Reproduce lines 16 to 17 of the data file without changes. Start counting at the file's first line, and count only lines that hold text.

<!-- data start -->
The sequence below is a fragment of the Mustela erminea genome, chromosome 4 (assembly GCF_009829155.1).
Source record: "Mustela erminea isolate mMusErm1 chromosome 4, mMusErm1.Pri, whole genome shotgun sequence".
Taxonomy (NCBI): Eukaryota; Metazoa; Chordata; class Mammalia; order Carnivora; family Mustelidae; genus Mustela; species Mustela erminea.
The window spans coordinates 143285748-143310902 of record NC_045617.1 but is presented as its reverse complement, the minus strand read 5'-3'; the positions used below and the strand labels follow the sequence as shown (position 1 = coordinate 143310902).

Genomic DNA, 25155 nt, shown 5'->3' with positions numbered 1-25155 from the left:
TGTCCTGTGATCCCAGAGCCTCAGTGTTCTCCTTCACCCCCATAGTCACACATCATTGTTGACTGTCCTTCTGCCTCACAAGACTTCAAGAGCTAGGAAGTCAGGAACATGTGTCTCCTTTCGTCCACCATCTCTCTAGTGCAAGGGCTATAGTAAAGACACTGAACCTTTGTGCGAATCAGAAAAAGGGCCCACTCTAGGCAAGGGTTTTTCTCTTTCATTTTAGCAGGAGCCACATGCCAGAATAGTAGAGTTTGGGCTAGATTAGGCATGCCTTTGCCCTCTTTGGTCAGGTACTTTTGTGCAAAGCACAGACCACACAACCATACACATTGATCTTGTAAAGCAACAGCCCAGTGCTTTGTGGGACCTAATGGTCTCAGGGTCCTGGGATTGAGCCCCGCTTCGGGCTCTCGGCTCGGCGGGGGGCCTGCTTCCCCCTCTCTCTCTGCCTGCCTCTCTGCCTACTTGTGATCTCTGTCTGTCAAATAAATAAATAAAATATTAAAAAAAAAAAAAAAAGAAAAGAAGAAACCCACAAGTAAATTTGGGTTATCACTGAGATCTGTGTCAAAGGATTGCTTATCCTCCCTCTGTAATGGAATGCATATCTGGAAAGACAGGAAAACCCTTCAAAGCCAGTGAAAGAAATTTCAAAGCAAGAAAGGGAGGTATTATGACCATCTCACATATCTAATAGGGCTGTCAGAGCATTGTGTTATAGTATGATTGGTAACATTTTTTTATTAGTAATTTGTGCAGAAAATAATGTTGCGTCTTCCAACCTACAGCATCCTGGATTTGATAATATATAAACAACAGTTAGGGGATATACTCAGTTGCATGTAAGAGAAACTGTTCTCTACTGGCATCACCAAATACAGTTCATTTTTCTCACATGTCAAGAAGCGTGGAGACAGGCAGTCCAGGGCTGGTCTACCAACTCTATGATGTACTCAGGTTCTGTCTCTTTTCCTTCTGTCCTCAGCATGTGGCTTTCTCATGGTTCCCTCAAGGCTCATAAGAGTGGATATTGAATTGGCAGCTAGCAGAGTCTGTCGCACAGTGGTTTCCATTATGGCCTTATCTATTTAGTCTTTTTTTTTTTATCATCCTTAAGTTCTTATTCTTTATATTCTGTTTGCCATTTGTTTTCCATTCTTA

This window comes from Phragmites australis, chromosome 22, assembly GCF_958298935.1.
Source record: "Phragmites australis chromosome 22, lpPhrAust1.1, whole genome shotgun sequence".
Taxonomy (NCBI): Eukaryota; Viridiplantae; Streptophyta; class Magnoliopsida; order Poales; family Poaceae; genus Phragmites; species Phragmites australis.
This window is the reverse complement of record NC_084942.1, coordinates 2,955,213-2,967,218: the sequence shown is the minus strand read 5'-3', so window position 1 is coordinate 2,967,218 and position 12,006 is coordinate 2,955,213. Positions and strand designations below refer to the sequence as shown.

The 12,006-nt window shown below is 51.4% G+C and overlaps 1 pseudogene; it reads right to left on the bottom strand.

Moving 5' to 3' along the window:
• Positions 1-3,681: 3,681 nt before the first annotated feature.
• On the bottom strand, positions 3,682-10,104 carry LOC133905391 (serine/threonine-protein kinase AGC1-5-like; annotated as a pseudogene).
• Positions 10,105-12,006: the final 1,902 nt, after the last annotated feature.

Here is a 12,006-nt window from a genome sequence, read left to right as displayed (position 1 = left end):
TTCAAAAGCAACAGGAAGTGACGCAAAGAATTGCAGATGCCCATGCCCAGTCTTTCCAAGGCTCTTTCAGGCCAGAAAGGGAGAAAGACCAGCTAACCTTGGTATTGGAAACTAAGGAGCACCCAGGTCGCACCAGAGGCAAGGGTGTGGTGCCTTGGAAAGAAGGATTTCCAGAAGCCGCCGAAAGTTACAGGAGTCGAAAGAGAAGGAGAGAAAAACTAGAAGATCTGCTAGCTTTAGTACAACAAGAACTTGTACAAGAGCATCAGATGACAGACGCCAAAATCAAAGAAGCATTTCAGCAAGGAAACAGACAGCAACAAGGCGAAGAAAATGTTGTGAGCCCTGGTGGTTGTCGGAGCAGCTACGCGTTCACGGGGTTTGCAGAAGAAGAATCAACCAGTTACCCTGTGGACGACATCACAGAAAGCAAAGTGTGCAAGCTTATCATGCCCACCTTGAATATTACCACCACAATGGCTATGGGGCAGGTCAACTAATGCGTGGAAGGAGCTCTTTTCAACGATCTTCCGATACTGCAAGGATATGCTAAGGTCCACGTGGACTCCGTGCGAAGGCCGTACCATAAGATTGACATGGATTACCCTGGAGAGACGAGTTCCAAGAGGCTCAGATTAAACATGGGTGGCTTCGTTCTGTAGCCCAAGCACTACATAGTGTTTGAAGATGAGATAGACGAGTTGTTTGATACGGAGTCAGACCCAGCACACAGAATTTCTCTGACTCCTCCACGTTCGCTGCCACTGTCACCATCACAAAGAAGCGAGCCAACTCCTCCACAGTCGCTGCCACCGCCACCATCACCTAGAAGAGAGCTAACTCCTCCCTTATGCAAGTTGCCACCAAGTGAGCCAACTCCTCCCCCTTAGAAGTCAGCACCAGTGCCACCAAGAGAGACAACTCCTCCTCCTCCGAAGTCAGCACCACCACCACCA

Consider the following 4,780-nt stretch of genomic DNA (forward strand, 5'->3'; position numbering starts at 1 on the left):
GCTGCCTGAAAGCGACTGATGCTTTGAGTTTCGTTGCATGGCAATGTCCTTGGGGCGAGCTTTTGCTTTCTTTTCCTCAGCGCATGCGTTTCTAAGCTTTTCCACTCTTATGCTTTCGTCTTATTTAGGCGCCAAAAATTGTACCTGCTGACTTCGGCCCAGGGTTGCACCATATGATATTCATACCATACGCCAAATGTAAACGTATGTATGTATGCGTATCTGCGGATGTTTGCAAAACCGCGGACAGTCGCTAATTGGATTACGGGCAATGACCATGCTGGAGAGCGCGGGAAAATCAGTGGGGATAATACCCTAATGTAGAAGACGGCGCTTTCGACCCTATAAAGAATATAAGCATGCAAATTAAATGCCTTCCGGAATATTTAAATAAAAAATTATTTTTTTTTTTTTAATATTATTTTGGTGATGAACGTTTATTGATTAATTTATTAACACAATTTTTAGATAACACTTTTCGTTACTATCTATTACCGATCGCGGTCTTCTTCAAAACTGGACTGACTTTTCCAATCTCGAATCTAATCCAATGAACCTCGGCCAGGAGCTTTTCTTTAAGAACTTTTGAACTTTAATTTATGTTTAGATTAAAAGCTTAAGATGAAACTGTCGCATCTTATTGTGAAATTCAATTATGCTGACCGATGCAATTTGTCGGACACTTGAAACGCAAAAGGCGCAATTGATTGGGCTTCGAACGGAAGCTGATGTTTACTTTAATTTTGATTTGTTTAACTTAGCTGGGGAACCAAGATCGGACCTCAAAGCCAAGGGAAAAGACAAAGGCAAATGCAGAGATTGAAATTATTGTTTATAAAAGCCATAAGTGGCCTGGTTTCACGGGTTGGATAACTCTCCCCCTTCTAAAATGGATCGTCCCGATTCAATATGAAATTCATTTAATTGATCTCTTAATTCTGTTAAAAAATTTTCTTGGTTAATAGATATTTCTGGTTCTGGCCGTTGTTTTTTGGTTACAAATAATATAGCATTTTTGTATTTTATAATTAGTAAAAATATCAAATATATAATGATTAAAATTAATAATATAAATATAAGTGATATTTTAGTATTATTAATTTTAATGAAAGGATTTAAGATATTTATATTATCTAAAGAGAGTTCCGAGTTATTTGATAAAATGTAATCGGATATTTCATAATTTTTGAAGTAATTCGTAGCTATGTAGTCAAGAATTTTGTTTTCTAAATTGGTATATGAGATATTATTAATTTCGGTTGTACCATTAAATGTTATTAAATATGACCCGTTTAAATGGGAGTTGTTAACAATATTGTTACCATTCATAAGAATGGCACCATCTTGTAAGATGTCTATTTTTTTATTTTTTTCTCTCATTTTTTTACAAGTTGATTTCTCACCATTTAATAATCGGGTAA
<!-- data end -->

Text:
Here is a 12,006-nt window from a genome sequence, read left to right as displayed (position 1 = left end):
TTCAAAAGCAACAGGAAGTGACGCAAAGAATTGCAGATGCCCATGCCCAGTCTTTCCAAGGCTCTTTCAGGCCAGAAAGGGAGAAAGACCAGCTAACCTTGGTATTGGAAACTAAGGAGCACCCAGGTCGCACCAGAGGCAAGGGTGTGGTGCCTTGGAAAGAAGGATTTCCAGAAGCCGCCGAAAGTTACAGGAGTCGAAAGAGAAGGAGAGAAAAACTAGAAGATCTGCTAGCTTTAGTACAACAAGAACTTGTACAAGAGCATCAGATGACAGACGCCAAAATCAAAGAAGCATTTCAGCAAGGAAACAGACAGCAACAAGGCGAAGAAAATGTTGTGAGCCCTGGTGGTTGTCGGAGCAGCTACGCGTTCACGGGGTTTGCAGAAGAAGAATCAACCAGTTACCCTGTGGACGACATCACAGAAAGCAAAGTGTGCAAGCTTATCATGCCCACCTTGAATATTACCACCACAATGGCTATGGGGCAGGTCAACTAATGCGTGGAAGGAGCTCTTTTCAACGATCTTCCGATACTGCAAGGATATGCTAAGGTCCACGTGGACTCCGTGCGAAGGCCGTACCATAAGATTGACATGGATTACCCTGGAGAGACGAGTTCCAAGAGGCTCAGATTAAACATGGGTGGCTTCGTTCTGTAGCCCAAGCACTACATAGTGTTTGAAGATGAGATAGACGAGTTGTTTGATACGGAGTCAGACCCAGCACACAGAATTTCTCTGACTCCTCCACGTTCGCTGCCACTGTCACCATCACAAAGAAGCGAGCCAACTCCTCCACAGTCGCTGCCACCGCCACCATCACCTAGAAGAGAGCTAACTCCTCCCTTATGCAAGTTGCCACCAAGTGAGCCAACTCCTCCCCCTTAGAAGTCAGCACCAGTGCCACCAAGAGAGACAACTCCTCCTCCTCCGAAGTCAGCACCACCACCACCA